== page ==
It takes clear understanding of the Buddha's teachings to gain a certain degree of wisdom to decide on difficult choices. In the final analysis, you yourself have to choose, and to choose wisely. Usually I use the 3 criteria to decide. One, is the decision harmful to oneself? Two, is it harmful to others? Three, is it beneficial? In your case, it is still very difficult to compute. But I will not have any difficulty to decide. However it is not for me to "advise" you. You, yourself have to make the final decision. I would suggest that you take into considerations of the following points:

1)It is your father's wish.
2)Continued life support is futile.
3)Is there any hope for recovery?
4)Legal considerations.
5)Opinions/objections/consensus of other relatives.

A bit of digression before I end. To be fully responsible for the act of killing, the following 5 conditions are to be fulfilled:
1)There must be a living being.
2)Knowledge of the living being.
3)Intention to kill the living being.
4)The act of killing the living being.
5)The living being died as a result of the act.

Have peace, from justinchoo.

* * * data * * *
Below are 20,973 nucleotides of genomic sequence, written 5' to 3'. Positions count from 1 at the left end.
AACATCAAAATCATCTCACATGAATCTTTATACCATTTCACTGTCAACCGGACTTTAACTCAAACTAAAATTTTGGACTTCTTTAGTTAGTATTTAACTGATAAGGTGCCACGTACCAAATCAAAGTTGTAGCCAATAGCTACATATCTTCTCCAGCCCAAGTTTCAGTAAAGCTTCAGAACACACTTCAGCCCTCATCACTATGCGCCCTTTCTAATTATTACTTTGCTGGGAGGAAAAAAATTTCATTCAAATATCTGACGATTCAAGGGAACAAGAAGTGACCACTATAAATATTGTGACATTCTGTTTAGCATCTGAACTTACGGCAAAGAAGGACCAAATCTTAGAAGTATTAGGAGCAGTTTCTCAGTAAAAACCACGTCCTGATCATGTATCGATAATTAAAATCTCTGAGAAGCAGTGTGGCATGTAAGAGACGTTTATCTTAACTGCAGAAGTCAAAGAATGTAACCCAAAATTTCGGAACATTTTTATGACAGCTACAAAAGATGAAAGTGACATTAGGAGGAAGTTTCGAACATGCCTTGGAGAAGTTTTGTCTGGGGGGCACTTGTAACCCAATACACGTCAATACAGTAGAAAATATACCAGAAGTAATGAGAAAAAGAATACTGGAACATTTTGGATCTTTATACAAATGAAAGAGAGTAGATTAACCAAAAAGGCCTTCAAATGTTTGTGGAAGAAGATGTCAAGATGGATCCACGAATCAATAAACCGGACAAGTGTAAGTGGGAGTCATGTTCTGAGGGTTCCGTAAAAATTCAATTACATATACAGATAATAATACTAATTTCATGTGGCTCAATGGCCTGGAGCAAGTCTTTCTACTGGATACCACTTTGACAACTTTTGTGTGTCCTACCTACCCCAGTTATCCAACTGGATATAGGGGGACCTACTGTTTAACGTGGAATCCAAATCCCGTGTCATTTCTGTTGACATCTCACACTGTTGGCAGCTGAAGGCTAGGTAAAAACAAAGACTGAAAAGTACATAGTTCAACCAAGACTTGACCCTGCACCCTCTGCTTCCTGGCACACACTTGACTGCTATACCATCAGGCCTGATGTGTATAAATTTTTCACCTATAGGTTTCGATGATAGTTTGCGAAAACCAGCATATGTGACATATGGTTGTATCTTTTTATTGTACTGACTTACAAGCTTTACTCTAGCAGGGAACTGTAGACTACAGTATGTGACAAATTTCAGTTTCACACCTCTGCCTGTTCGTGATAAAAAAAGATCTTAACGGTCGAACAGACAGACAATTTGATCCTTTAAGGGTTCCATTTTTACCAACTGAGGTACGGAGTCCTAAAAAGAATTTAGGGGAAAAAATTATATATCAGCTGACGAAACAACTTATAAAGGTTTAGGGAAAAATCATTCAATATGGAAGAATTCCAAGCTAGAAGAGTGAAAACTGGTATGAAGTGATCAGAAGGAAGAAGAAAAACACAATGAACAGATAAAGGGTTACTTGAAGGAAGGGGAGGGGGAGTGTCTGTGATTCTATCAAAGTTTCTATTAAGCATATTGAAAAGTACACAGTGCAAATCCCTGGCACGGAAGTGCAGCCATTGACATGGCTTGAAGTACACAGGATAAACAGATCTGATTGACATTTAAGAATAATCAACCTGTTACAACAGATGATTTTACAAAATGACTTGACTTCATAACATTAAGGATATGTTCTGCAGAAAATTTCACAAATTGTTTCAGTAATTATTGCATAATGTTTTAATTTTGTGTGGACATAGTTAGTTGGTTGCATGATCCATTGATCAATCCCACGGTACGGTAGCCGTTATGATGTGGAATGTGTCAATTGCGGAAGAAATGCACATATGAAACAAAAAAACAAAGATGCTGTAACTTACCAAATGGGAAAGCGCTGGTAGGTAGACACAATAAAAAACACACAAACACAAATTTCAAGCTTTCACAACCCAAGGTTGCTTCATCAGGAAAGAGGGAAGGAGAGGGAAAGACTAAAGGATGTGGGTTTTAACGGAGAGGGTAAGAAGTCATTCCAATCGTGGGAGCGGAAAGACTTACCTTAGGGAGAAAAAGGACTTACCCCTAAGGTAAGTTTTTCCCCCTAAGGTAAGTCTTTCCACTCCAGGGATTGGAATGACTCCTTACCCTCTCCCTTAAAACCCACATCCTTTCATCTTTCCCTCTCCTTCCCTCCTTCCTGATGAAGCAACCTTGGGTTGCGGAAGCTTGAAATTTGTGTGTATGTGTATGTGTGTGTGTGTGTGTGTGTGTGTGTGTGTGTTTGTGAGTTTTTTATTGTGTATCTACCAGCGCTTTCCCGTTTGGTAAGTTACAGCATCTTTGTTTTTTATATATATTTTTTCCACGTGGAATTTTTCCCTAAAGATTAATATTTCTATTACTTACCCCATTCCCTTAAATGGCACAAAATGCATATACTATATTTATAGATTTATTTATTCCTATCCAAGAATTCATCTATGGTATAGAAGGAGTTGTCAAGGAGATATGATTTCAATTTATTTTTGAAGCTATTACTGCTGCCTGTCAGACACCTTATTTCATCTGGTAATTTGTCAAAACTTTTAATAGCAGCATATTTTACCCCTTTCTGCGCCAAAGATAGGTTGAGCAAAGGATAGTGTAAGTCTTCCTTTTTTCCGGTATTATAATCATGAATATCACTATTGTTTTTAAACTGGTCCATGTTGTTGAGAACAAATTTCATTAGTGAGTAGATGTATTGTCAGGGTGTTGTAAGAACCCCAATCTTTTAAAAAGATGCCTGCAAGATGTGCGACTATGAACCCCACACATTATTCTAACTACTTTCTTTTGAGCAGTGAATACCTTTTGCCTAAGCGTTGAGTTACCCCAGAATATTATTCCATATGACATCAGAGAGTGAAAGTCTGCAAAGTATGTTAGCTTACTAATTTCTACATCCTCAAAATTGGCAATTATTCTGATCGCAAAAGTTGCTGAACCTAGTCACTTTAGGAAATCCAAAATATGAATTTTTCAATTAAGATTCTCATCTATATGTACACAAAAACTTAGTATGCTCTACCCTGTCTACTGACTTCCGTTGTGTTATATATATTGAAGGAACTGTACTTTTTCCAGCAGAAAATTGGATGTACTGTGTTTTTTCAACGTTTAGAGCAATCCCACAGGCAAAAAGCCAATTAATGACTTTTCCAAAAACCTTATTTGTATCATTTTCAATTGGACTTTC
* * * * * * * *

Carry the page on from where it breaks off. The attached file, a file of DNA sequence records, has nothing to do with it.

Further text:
Monday, February 8, 2010

Nothing is permanent.

Question : (Unedited)
I am a student studying buddhism and would like to know what benefits and difficulties might lay buddhists experience in attempting to understand anicca

Hi N,

Anicca is the first of the 3 characteristics of existence which the Buddha revealed. Anicca, Dukkha, and Anatta, which are translated as impermanence, unsatisfactoriness, and insubstantiality.

Anicca is a very common trait in life. The most glaring aspect of impermanence in life is death. No being can live forever. Everyone knows it, but many choose to ignore this fact. When we look around us we witness this aspect of impermanence confronting us. The Buddha expounded that all component things are impermanent. Whatever that is impermanent, will cease or expire in no time. Everything in this world is subject to "the arising", "existing for a period" and then "expiring". There is no permanent substance in everything in this world. Everything is in a flux, it comes and ceases.

Knowing this natural phenomenon, we view life as a transient existence. Life becomes more realistic and one is able to flow with the tides of life. One does not become crazy over things, one becomes more willing to let go of one's crazy desires and to reduce one's aversion to the things we hate. We come to realize that we are just insignificant creatures existing just for a very short period of time. There is not much time to waste in hatred and revenge, but to make use of whatever available time we still have, to wise up and lead a harmless, contented, and useful life.